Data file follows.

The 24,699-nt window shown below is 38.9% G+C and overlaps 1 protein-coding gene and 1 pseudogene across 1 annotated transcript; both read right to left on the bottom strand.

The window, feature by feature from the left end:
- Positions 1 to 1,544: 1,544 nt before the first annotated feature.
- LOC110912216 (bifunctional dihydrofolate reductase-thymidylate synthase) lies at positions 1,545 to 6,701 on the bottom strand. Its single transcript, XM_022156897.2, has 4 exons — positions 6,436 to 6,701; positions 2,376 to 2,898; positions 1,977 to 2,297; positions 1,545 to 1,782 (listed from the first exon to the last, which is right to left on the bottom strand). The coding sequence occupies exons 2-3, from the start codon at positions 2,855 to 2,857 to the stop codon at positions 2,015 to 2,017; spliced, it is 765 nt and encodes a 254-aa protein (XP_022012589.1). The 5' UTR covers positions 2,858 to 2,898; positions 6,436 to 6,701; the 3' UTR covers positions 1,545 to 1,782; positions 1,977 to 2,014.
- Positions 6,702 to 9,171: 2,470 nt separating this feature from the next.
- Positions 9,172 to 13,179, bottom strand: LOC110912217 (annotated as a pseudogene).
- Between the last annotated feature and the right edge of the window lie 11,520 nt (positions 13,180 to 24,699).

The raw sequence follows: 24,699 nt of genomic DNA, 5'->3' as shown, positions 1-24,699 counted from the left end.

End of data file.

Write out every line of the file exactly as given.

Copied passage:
The 24,699-nt window shown below is 38.9% G+C and overlaps 1 protein-coding gene and 1 pseudogene across 1 annotated transcript; both read right to left on the bottom strand.

The window, feature by feature from the left end:
- Positions 1 to 1,544: 1,544 nt before the first annotated feature.
- LOC110912216 (bifunctional dihydrofolate reductase-thymidylate synthase) lies at positions 1,545 to 6,701 on the bottom strand. Its single transcript, XM_022156897.2, has 4 exons — positions 6,436 to 6,701; positions 2,376 to 2,898; positions 1,977 to 2,297; positions 1,545 to 1,782 (listed from the first exon to the last, which is right to left on the bottom strand). The coding sequence occupies exons 2-3, from the start codon at positions 2,855 to 2,857 to the stop codon at positions 2,015 to 2,017; spliced, it is 765 nt and encodes a 254-aa protein (XP_022012589.1). The 5' UTR covers positions 2,858 to 2,898; positions 6,436 to 6,701; the 3' UTR covers positions 1,545 to 1,782; positions 1,977 to 2,014.
- Positions 6,702 to 9,171: 2,470 nt separating this feature from the next.
- Positions 9,172 to 13,179, bottom strand: LOC110912217 (annotated as a pseudogene).
- Between the last annotated feature and the right edge of the window lie 11,520 nt (positions 13,180 to 24,699).

The raw sequence follows: 24,699 nt of genomic DNA, 5'->3' as shown, positions 1-24,699 counted from the left end.